Guest Review – Criminal: The Last of the Innocent #1
Criminal: The Last of the Innocent #1
Writer: Ed Brubaker
Artists: Sean Phillips & Val Staples
In a summer when event comics, tie-ins, and reboots are packing the shelves it’s nice to finally read a comic that doesn’t matter.
Ed Brubaker and Sean Phillips, joined once again by the unmatched talent of Val Staples, are back with the latest entry into the Criminal universe, Last of The Innocent. The issue holds true to all the Criminal stories before without being bogged down with any continuity and at the same time inviting new readers to take a step into the world.
The story opens with Riley Richards, the main character and our narrator, falling into the familiar noir trappings of leaving his big city life and heading back to his small home town because of an ailing family member. Along the way, the story flashes back to Riley’s childhood and teenage years, his reuniting with long time friends from the past, and introduces his wife, Felix, and their meeting. The twenty-four page comic feels longer than its page count with each page and panel filled to the tipping point with story.
Ed Brubaker’s distinct voice comes through each character and inner monologue, all the while letting them grow and breathe into separate and believable characters. Brubaker uses Riley’s inner monologues perfectly; blending thoughts and feelings with simple narration to further the plot and give the readers a feel for Riley and the other characters. The Jim Thompson-David Goodis influence is felt on every page and in every word, but Brubaker spins his new twist on the old school and keeps it all feeling fresh.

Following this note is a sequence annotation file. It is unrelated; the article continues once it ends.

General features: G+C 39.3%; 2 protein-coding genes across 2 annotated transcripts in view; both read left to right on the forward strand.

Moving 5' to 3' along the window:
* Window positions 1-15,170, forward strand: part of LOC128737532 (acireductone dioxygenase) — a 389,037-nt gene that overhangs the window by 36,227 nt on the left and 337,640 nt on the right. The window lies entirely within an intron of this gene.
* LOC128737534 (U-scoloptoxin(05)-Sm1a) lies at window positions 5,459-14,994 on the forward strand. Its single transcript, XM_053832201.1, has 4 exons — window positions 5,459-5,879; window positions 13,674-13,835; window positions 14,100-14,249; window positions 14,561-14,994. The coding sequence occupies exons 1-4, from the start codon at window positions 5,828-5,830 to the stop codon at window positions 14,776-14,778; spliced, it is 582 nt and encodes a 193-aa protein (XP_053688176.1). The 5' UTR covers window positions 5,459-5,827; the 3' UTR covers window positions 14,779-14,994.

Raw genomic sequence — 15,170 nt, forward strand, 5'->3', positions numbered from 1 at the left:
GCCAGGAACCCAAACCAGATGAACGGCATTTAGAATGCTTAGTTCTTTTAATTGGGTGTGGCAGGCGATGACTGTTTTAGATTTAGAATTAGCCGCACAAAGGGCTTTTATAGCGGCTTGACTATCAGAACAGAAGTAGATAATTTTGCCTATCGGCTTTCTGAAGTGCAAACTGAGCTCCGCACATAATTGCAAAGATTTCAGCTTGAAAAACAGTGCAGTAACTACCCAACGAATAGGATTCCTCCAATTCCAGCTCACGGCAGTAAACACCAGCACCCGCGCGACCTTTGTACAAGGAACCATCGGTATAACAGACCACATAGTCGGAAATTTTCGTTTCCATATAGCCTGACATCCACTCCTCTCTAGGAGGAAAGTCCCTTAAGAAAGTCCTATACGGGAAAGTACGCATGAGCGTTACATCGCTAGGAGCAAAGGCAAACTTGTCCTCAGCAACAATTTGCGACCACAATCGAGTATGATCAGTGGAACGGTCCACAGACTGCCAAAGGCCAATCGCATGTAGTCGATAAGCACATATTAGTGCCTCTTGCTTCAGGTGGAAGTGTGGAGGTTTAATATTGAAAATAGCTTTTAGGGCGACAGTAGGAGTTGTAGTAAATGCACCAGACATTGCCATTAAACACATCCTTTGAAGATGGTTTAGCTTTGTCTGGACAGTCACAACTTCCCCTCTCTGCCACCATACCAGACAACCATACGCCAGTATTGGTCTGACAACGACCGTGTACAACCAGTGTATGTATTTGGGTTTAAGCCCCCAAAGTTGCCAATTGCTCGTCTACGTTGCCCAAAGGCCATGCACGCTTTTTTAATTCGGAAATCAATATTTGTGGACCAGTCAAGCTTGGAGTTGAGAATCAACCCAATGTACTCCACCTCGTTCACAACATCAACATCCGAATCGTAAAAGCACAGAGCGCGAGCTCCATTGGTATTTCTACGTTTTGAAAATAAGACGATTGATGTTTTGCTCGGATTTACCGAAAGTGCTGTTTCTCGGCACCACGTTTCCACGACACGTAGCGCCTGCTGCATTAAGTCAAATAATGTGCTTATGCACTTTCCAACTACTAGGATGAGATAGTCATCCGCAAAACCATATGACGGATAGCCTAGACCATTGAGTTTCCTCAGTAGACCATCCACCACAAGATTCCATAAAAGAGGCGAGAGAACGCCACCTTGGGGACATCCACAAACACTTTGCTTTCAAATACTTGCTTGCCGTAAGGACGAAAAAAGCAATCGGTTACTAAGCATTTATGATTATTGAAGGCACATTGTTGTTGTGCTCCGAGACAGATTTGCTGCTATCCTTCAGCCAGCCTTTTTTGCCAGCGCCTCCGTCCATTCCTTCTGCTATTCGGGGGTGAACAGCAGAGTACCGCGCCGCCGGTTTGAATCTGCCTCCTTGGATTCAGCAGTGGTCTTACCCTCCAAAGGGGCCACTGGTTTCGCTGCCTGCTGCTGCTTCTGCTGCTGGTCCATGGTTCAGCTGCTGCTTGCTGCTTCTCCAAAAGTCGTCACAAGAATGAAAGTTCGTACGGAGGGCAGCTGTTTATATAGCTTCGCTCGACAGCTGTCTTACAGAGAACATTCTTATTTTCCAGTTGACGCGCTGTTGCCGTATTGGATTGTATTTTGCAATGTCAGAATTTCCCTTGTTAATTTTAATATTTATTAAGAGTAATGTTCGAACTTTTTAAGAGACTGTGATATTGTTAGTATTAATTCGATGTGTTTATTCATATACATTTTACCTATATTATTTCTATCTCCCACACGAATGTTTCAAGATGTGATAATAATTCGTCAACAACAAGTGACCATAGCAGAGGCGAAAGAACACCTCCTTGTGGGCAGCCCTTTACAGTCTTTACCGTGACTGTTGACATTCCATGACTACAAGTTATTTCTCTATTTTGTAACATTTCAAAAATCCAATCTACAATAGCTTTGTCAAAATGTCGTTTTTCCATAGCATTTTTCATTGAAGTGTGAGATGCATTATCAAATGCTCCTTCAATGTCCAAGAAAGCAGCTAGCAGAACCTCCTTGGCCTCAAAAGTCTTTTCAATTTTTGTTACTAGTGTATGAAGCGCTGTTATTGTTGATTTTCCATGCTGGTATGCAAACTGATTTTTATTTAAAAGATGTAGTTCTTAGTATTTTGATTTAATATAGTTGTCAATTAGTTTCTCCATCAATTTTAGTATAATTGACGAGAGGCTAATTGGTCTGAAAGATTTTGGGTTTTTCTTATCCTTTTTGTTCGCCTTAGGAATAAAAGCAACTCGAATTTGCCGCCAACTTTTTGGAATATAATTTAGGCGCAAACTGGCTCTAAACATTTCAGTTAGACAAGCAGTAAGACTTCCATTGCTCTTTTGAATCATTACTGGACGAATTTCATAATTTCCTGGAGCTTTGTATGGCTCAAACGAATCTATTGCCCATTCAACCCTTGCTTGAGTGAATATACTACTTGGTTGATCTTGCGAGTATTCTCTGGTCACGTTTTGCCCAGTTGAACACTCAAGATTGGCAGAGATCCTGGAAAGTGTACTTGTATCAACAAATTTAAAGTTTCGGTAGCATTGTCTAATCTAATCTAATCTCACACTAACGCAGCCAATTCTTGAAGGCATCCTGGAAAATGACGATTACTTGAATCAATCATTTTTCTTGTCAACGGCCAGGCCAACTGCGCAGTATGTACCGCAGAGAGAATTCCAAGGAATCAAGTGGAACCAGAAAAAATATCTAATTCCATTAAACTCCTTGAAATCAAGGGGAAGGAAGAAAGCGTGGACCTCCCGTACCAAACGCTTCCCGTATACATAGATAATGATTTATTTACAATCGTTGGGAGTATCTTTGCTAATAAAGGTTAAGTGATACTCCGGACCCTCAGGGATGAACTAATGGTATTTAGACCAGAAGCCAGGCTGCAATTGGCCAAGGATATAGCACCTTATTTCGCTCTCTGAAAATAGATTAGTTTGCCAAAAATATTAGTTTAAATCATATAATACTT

Sean Phillips takes every single page, panel, character, store front, diner and car and turns them into a living, breathing town. From the first time Riley steps foot into his hometown, it feels like every small town you’ve ever been and felt comfortable in.
The noir staples are all there; the shadow-skewed faces, dark rooms, and silhouettes, but Phillips shows that his skills aren’t limited to just that and moves the story out into the open sunlight of the town for a good portion of the story. Also of note, something that previous Criminal readers will notice immediately, is that in every new story Sean Phillips tries something new. Flashbacks are drawn in a style and color that makes you feel like Archie, Jughead, and the rest of the gang could walk across the panel at any time while still feeling distinctly Sean Phillips and Criminal. Phillips illustrates Brubaker’s stories perfectly and Val Staples colors them like no one else could.
The Last of the Innocent is the perfect foot in the door to the Criminal universe. Highly Recommended.